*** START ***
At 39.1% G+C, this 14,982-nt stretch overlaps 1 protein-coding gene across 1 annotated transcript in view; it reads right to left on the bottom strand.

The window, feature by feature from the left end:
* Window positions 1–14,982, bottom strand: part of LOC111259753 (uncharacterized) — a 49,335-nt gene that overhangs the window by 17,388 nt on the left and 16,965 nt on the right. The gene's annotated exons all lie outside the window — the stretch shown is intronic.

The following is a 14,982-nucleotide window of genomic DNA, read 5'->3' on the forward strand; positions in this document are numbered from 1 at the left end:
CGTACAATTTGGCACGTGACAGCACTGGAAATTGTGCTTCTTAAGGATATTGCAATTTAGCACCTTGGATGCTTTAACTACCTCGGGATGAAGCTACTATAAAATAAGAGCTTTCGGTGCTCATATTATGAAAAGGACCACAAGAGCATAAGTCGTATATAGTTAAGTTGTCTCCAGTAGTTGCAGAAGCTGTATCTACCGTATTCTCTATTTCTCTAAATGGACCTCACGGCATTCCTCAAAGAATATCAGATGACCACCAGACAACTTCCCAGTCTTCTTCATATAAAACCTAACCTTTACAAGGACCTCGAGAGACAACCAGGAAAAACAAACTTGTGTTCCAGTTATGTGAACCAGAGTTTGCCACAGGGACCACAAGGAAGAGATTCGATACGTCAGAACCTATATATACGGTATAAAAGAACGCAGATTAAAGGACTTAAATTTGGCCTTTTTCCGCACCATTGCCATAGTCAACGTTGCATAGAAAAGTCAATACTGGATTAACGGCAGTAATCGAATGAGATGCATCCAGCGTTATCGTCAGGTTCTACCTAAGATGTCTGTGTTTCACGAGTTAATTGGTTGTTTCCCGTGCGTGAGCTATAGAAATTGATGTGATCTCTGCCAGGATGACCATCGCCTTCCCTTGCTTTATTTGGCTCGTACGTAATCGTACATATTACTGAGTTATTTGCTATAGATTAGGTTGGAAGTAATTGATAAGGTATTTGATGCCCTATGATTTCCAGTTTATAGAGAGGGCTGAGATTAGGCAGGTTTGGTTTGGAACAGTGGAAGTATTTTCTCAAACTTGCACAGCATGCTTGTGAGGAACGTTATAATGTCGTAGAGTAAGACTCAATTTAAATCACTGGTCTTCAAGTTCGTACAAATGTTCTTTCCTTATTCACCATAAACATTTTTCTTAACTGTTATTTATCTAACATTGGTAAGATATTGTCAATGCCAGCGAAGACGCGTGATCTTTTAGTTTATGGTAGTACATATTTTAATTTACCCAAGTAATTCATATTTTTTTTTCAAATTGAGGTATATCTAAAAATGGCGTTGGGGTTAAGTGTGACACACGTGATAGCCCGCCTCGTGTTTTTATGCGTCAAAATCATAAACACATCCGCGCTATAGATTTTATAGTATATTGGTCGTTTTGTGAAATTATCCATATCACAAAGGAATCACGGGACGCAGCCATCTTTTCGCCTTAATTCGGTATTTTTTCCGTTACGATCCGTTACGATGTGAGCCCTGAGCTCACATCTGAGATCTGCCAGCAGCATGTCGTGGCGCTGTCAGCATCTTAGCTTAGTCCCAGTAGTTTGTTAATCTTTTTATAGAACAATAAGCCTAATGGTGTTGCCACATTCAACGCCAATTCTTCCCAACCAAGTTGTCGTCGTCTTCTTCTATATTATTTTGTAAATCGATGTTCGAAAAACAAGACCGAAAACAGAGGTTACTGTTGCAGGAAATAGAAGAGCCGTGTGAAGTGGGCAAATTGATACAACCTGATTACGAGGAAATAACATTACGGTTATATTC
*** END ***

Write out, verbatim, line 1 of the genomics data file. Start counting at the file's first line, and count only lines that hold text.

At 39.1% G+C, this 14,982-nt stretch overlaps 1 protein-coding gene across 1 annotated transcript in view; it reads right to left on the bottom strand.